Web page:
Like the frame of a painting, Van Halen's basic rock 'n' roll encompasses the best and worst efforts of the painters involved. Drummer Alex Van Halen and bassist Michael Anthony are the solid rhythmic frames, guitar wizard Eddie Van Halen is the pure composition and singer David Lee Roth is the color. Or perhaps the off-color, since the lithe Roth prances about the stage like an electric centaur and sounds not unlike a basso pig being led to slaughter. David the Terrible may not sing any better than Genghis can, but he's a dynamic front man whose leaps and bounds suggest a career in volleyball or with the Rockettes when the band's audiodeliquency is over.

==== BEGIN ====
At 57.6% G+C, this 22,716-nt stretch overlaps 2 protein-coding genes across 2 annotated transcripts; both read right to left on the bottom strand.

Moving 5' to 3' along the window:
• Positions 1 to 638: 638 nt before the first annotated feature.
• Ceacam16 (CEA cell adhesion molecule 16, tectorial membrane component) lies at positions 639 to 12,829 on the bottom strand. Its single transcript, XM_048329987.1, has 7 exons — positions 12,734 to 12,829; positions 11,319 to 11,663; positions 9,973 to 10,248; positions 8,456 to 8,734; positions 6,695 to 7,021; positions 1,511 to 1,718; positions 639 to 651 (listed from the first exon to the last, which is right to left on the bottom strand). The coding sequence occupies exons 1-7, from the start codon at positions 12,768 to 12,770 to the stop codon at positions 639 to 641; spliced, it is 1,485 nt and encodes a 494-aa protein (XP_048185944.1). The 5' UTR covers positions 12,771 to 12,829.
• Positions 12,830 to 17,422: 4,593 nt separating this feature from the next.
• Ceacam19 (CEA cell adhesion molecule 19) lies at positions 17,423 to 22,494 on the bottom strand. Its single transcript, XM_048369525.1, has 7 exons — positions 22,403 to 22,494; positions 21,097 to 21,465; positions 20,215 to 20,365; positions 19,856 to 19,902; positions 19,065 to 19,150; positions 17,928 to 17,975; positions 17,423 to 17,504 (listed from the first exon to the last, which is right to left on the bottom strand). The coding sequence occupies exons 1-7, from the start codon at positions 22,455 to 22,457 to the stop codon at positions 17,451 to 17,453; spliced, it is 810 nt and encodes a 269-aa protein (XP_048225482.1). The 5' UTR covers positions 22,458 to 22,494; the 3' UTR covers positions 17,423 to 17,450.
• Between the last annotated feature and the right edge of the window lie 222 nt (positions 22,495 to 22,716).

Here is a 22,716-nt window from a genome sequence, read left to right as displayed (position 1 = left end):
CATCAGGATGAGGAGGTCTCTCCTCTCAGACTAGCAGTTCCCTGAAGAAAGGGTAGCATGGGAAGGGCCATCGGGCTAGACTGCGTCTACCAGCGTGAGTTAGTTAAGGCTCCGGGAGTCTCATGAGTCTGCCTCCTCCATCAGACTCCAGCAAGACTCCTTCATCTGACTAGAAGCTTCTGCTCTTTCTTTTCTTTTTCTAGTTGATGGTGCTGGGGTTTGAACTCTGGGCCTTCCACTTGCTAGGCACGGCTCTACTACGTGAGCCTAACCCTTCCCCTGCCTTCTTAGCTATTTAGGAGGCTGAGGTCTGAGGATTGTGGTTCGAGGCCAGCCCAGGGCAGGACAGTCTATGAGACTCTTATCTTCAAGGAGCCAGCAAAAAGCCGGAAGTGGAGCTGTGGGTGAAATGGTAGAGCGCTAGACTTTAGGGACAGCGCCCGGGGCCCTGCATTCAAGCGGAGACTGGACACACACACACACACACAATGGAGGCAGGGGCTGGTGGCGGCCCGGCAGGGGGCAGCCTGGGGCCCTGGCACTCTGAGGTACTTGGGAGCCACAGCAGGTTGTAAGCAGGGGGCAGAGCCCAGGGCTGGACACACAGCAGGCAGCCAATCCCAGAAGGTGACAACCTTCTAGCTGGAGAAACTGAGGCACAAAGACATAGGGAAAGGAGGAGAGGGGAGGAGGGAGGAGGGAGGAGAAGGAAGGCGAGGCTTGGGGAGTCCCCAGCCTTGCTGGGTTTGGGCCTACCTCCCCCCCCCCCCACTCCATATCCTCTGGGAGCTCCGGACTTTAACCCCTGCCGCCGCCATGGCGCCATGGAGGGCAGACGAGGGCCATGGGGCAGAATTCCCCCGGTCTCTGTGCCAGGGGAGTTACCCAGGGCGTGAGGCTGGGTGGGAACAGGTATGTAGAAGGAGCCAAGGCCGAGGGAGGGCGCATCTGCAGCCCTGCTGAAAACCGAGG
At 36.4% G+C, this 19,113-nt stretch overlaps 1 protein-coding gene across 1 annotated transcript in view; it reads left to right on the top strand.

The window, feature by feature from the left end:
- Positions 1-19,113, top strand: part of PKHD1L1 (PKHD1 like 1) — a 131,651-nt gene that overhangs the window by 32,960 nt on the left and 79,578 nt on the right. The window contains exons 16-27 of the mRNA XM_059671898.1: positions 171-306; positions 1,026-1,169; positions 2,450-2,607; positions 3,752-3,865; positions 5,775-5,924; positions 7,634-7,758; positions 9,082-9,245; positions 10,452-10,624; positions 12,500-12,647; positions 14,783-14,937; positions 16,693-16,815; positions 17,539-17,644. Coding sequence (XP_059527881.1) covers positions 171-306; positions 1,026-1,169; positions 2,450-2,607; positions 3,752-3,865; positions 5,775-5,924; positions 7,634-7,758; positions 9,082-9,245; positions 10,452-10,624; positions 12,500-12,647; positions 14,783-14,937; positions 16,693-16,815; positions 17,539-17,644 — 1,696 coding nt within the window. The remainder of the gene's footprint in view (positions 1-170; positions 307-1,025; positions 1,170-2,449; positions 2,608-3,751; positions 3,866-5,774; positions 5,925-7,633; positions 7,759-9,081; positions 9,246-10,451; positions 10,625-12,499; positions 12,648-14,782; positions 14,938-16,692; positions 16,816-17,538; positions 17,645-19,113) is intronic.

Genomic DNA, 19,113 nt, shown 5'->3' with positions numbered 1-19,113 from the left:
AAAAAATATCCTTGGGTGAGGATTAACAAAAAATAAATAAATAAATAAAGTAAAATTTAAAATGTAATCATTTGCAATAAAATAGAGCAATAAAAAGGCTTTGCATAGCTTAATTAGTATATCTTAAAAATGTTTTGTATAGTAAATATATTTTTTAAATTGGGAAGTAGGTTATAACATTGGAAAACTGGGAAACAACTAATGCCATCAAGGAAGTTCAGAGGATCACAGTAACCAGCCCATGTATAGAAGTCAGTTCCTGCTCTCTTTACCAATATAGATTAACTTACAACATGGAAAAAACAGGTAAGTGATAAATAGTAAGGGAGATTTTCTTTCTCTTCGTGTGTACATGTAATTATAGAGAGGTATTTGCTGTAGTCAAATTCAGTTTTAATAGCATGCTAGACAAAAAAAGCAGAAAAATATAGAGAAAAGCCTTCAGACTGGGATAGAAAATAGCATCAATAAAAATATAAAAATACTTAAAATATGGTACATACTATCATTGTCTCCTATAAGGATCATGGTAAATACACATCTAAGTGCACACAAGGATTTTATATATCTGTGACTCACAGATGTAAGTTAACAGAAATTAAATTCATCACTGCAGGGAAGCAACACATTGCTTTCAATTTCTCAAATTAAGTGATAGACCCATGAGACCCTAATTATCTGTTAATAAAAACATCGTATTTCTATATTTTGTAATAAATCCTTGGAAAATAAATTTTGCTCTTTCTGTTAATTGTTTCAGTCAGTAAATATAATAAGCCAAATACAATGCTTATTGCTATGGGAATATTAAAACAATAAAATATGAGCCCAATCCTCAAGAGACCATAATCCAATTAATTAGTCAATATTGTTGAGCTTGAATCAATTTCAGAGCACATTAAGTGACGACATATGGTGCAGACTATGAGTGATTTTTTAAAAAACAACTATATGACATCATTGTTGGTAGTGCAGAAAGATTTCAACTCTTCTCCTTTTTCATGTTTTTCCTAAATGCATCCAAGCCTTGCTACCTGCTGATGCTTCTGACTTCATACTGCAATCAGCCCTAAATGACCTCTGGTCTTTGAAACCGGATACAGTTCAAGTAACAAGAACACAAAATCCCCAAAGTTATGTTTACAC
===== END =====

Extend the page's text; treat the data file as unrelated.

Of course, Van Halen would be average metal merchants were it not for Eddie Van Halen, possibly the best rock guitarist since Jimi Hendrix and certainly the most influential in the last five years. Not only is he as fast as the speed of loud, he's also consistently innovative, coaxing from his guitar dazzling single-note runs, haunting harmonics, gutty growls, ecstatic moans and chunky boogie riffs. Eddie Van Halen, much copied but not yet surpassed, serves as the perfect balance to Roth's raucous rant and roll, and the 17,000 shocked troops at the Capital Centre seemed to love them equally.

The band ran through a long set punctuated by its own hits ("Runnin' With the Devil," "Dance the Night Away" and a too fast "Jamie's Cryin' "), heartfelt but awry covers of songs by the Dave Clark Five, Kinks, Roy Orbison, and Sons of the Pioneers, boring bass and drum solos, terrific lighting effects, generally high spirits and unbounded energy. The show will more or less be repeated tonight.